How Eagles Ended Up on ESPN: ‘They Went Crazy, We Went Crazy’
The unlikely union between rock band and sports network began as a creative way to utilize a massive amount of footage filmed during Eagles' three-night stand on Sept. 12, 14 and 15, 2018 at the Forum in Los Angeles. Azoff and the group wanted to do something special with the material, which documents the first tour with recent recruits Deacon Frey and Vince Gill.
"As you can tell, it’s high-quality, hi-def, 14 4k cameras – the whole thing – and we did our best," Azoff told Pollstar. "We’ve been sitting on it, wanting to do something rather than just give it to a streaming service that wanted to own it into perpetuity – and if you do the research, live stuff doesn’t do that well anyway."
Since Eagles fans are "a little old-school," they originally made a traditional deal with Rhino Records for a DVD and audio version. But after COVID-19 forced the band to reschedule their Hotel California shows to 2021, they decided to satisfy concert cravings in the interim.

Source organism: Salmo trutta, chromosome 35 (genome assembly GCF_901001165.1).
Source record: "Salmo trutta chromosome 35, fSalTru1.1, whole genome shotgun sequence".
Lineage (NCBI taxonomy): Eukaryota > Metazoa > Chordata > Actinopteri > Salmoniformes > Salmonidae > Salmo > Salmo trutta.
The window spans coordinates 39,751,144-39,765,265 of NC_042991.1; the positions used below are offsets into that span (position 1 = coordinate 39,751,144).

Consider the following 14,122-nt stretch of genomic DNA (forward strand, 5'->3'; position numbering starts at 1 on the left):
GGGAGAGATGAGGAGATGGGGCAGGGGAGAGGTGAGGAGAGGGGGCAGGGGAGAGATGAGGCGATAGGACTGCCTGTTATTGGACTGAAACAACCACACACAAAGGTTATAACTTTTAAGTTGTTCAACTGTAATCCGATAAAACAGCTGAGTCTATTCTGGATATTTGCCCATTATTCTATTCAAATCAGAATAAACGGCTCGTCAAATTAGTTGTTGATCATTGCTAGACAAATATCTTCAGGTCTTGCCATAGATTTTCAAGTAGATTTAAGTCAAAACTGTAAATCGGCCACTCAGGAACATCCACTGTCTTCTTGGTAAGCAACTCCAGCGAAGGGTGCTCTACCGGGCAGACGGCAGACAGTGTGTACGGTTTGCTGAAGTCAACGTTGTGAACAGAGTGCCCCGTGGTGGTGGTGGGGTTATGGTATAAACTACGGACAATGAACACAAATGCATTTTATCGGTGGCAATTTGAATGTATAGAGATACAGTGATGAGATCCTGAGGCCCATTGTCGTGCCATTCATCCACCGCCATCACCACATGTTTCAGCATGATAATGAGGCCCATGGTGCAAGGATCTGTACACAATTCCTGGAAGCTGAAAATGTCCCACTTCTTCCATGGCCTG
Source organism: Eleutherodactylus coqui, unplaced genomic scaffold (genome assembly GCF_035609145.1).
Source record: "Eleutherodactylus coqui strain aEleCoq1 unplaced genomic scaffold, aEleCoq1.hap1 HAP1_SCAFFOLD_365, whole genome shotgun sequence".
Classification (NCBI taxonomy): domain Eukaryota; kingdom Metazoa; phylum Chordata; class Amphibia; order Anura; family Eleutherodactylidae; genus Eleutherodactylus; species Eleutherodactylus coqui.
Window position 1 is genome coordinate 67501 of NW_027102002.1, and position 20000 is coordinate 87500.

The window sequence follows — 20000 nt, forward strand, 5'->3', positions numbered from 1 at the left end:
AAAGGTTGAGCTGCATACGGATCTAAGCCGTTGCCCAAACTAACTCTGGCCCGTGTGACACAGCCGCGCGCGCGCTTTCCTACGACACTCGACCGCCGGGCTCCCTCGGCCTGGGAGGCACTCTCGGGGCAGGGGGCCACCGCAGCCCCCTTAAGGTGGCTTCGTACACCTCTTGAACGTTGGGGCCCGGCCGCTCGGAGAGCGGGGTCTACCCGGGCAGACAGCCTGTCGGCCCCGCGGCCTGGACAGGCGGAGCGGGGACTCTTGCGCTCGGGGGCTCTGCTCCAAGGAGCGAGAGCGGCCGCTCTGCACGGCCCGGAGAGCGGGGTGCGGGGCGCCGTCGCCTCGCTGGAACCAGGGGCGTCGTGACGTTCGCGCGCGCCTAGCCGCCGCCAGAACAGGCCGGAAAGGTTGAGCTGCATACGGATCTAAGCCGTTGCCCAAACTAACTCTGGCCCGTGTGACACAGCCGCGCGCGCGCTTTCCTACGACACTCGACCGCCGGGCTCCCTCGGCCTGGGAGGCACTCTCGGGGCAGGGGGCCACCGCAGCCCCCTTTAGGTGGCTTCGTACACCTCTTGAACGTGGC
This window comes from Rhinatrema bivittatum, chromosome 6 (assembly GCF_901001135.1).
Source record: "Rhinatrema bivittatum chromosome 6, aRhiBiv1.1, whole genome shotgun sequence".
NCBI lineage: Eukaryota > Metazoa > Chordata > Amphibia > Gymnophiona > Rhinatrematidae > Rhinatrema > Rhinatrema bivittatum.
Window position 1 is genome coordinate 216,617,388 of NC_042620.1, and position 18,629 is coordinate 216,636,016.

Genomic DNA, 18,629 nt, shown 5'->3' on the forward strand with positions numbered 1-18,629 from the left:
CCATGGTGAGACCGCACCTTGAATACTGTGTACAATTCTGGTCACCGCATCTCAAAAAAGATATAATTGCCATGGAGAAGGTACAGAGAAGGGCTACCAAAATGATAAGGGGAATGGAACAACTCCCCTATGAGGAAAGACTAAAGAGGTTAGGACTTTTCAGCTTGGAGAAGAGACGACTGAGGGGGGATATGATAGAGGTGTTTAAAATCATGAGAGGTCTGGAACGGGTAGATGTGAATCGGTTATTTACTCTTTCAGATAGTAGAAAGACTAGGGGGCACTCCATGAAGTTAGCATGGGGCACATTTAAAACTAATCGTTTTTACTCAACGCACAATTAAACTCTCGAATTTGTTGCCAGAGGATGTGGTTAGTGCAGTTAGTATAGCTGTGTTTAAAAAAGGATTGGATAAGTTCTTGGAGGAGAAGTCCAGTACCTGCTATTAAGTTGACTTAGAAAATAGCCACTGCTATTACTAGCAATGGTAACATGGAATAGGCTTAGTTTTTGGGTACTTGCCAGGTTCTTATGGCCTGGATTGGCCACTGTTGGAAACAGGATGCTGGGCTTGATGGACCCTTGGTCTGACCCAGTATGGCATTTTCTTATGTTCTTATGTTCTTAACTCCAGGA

"People hadn’t had any live music for three months," Azoff said. "And we were all sitting around watching ESPN on Sunday nights; we all thought it was cool as hell. We watched The Last Dance and then the two weeks of 30 For 30 for Lance Armstrong, and then they had Sosa-McGwire running. So we thought, it’s the Forum, it’s the Eagles – wouldn’t it be cool to be on ESPN?"
On a "lark," someone in Azoff's office called up his friends at ESPN and pitched the quirky idea.
"They went crazy, we went crazy," Azoff said. "Then [ESPN announcer] Chris Berman, who’s a longtime friend of Glenn [Frey] and Joe [Walsh] and the band’s, got involved. It happened very quickly, and it was wildly successful. We sold a whole boatload of tickets to the rescheduled dates; we took a boatload of orders [for the forthcoming Rhino set], and a lot of people got to see it. It excited us; we had a blast. It just seemed natural to us, and we’re thrilled that the guys at ESPN agreed with us. We were trying to give everybody a Sunday night of touring when they’re stuck at home."
At the same time, Azoff offered a sobering prediction for the future of live music's return. "The hardship of having to wait until summer is ridiculous, but we’re in jeopardy of losing the summer," he said. "I see nothing to convince me that a return the summer of 2021 is good."
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